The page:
There's nothing better than picking home-grown herbs to add flavour to your dinner - and they're a fraction of the price of those bought from the supermarket. Fresh herbs can easily be grown in your garden or on your windowsill by taking a small cutting from an existing plant.
If you are tempted to try growing your own herbs gardening expert Sarah Raven has a helpful tip for how to get the most out of your herb garden.
Sarah Raven's tip for growing herbs
In the latest Grow, Cook, Eat, Arrange podcast Sarah Raven suggests using cardboard loo rolls to train the roots when planting a herb cutting. 'I use root trainers or cardboard loo rolls for shrubby herb cuttings like rosemary, thyme and sage,' she reveals.
However, this clever cardboard tube trick has more uses. 'They are also brilliant for sweet peas and beans. All legumes will thrive with a long root run,' Sarah adds. This is because it encourages a new root to grow in the correct way from the start, plus it helps a new root system to grow.
'When the seed first germinates, it puts down one long root. This breaks off when it emerges into the air at the bottom of the pot and the root then throws out lots of side shoots,' Sarah explains. 'When these reach the edge of the root trainer, they slot into a channel in the side of each cell and are directed straight to the bottom. They then break off, and you get a circle of root development.'
Loo rolls work as root trainers because of their tall and narrow shape. They create a separate cell for each plant and help the root to grow downwards rather than laterally. This encourages healthy root growth, and in turn will help your new herb to thrive.
Some comment that when using root trainers, plants must be watered more regularly, so keep an eye on it and give it some extra water if it appears dry. A few herb planters are a great option if you have a small garden, or no garden at all, as they can grow on windowsills quite happily.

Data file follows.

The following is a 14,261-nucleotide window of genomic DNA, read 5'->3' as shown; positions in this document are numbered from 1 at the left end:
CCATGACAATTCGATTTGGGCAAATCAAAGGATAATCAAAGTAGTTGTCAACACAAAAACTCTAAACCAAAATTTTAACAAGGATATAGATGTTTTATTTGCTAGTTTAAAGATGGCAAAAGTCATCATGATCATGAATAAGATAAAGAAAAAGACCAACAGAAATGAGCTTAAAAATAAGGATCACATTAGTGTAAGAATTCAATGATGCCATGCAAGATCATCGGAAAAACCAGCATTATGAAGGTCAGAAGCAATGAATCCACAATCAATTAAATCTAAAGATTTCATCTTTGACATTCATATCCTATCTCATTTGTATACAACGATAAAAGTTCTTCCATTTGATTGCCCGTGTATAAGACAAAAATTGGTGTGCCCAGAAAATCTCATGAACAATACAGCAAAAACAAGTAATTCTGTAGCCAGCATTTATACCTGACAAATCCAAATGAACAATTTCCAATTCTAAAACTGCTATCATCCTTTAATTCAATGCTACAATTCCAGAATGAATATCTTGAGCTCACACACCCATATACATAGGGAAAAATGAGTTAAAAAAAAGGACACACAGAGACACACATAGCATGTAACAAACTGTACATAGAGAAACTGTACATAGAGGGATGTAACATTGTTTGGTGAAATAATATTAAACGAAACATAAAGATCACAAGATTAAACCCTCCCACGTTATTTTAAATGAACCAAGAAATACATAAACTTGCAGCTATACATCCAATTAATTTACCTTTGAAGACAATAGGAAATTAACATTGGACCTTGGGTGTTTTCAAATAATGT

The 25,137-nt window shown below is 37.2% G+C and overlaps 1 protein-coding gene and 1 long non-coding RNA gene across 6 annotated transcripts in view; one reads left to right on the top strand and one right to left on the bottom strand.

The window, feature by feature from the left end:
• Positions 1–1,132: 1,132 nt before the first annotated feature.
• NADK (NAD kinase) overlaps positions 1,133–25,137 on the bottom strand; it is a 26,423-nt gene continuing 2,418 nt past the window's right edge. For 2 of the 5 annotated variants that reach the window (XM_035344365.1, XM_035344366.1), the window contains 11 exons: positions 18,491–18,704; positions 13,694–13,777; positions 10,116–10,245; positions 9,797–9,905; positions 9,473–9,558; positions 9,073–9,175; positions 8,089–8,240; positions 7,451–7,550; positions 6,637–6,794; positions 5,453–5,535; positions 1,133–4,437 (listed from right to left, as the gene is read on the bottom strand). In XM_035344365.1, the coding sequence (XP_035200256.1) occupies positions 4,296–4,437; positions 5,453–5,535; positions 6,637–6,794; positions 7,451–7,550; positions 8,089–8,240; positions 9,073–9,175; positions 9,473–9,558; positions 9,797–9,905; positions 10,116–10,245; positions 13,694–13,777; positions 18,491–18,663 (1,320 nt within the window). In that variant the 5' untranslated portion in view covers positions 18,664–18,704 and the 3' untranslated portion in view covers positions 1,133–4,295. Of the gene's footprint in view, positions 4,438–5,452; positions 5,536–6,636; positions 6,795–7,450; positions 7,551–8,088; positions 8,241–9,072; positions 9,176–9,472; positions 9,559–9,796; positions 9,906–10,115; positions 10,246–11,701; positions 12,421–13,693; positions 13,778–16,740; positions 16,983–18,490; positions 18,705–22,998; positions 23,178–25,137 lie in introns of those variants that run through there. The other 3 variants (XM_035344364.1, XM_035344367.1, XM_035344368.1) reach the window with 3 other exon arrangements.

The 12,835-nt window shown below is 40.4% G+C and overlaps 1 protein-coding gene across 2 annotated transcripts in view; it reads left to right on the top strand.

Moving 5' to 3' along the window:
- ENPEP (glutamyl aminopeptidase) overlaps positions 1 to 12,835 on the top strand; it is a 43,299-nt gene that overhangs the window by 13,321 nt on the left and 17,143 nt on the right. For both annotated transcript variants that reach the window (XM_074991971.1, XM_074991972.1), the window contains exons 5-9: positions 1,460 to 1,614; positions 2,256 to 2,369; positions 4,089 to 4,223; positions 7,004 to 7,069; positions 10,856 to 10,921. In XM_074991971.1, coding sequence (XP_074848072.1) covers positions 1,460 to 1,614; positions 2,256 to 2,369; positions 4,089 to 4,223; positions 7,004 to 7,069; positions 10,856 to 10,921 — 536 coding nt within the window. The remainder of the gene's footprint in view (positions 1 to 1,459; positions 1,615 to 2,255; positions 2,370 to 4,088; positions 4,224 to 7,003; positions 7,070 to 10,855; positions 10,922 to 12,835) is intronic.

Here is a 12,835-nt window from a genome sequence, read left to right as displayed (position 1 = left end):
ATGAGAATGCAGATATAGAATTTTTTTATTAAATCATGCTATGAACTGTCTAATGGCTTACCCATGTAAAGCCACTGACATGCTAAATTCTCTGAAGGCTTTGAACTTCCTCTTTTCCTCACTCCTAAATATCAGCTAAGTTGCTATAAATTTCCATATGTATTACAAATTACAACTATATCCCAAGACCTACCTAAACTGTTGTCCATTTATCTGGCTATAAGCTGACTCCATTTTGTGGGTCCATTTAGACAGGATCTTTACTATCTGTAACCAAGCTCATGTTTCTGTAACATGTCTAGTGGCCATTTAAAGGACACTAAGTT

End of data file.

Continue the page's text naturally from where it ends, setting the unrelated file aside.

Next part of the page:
Why do plants need strong roots?
A plant gets its water, nutrients and air from its roots. These are also the anchor keeping it in place, protecting it against the forces of wind or water.
The overall health of a herb is all about its roots, so its luscious leaves and fragrance are all thanks to the roots underneath. Will you be giving this a try?
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Millie Hurst was Senior Content Editor at Ideal Home from 2020-2022, and is now Section Editor at Homes & Gardens. Before stepping into the world of interiors, she worked as a Senior SEO Editor for News UK in both London and New York. You can usually find her looking up trending terms and finding real-life budget makeovers our readers love. Millie came up with the website's daily dupes article which gives readers ways to curate a stylish home for less.
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